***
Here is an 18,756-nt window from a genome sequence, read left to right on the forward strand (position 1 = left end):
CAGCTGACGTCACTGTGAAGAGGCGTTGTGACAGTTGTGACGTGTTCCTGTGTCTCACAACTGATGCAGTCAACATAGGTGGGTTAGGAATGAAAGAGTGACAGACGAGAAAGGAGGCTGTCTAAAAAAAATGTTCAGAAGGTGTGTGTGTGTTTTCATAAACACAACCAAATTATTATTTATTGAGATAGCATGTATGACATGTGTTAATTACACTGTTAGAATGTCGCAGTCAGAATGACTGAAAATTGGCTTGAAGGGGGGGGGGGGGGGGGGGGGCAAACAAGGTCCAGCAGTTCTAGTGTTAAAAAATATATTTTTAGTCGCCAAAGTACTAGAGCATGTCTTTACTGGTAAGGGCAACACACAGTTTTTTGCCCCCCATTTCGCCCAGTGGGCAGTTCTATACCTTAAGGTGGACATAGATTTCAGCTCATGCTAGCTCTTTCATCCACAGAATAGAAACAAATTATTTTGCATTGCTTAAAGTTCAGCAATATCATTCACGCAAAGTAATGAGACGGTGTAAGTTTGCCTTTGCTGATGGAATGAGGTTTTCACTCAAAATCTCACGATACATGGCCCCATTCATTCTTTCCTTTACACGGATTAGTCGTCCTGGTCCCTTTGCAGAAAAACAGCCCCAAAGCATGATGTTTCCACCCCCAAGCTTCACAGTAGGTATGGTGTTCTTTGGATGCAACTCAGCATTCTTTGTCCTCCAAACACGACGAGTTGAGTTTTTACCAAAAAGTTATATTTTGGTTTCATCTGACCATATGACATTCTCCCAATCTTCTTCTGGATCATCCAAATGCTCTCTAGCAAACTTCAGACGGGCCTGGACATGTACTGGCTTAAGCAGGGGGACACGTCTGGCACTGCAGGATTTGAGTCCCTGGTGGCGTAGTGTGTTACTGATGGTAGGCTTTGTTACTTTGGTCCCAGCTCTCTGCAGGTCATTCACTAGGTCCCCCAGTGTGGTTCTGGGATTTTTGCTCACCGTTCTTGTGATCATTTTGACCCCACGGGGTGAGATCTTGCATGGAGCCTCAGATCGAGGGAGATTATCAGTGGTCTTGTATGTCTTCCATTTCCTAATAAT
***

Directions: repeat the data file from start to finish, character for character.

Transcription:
Here is an 18,756-nt window from a genome sequence, read left to right on the forward strand (position 1 = left end):
CAGCTGACGTCACTGTGAAGAGGCGTTGTGACAGTTGTGACGTGTTCCTGTGTCTCACAACTGATGCAGTCAACATAGGTGGGTTAGGAATGAAAGAGTGACAGACGAGAAAGGAGGCTGTCTAAAAAAAATGTTCAGAAGGTGTGTGTGTGTTTTCATAAACACAACCAAATTATTATTTATTGAGATAGCATGTATGACATGTGTTAATTACACTGTTAGAATGTCGCAGTCAGAATGACTGAAAATTGGCTTGAAGGGGGGGGGGGGGGGGGGGGGCAAACAAGGTCCAGCAGTTCTAGTGTTAAAAAATATATTTTTAGTCGCCAAAGTACTAGAGCATGTCTTTACTGGTAAGGGCAACACACAGTTTTTTGCCCCCCATTTCGCCCAGTGGGCAGTTCTATACCTTAAGGTGGACATAGATTTCAGCTCATGCTAGCTCTTTCATCCACAGAATAGAAACAAATTATTTTGCATTGCTTAAAGTTCAGCAATATCATTCACGCAAAGTAATGAGACGGTGTAAGTTTGCCTTTGCTGATGGAATGAGGTTTTCACTCAAAATCTCACGATACATGGCCCCATTCATTCTTTCCTTTACACGGATTAGTCGTCCTGGTCCCTTTGCAGAAAAACAGCCCCAAAGCATGATGTTTCCACCCCCAAGCTTCACAGTAGGTATGGTGTTCTTTGGATGCAACTCAGCATTCTTTGTCCTCCAAACACGACGAGTTGAGTTTTTACCAAAAAGTTATATTTTGGTTTCATCTGACCATATGACATTCTCCCAATCTTCTTCTGGATCATCCAAATGCTCTCTAGCAAACTTCAGACGGGCCTGGACATGTACTGGCTTAAGCAGGGGGACACGTCTGGCACTGCAGGATTTGAGTCCCTGGTGGCGTAGTGTGTTACTGATGGTAGGCTTTGTTACTTTGGTCCCAGCTCTCTGCAGGTCATTCACTAGGTCCCCCAGTGTGGTTCTGGGATTTTTGCTCACCGTTCTTGTGATCATTTTGACCCCACGGGGTGAGATCTTGCATGGAGCCTCAGATCGAGGGAGATTATCAGTGGTCTTGTATGTCTTCCATTTCCTAATAAT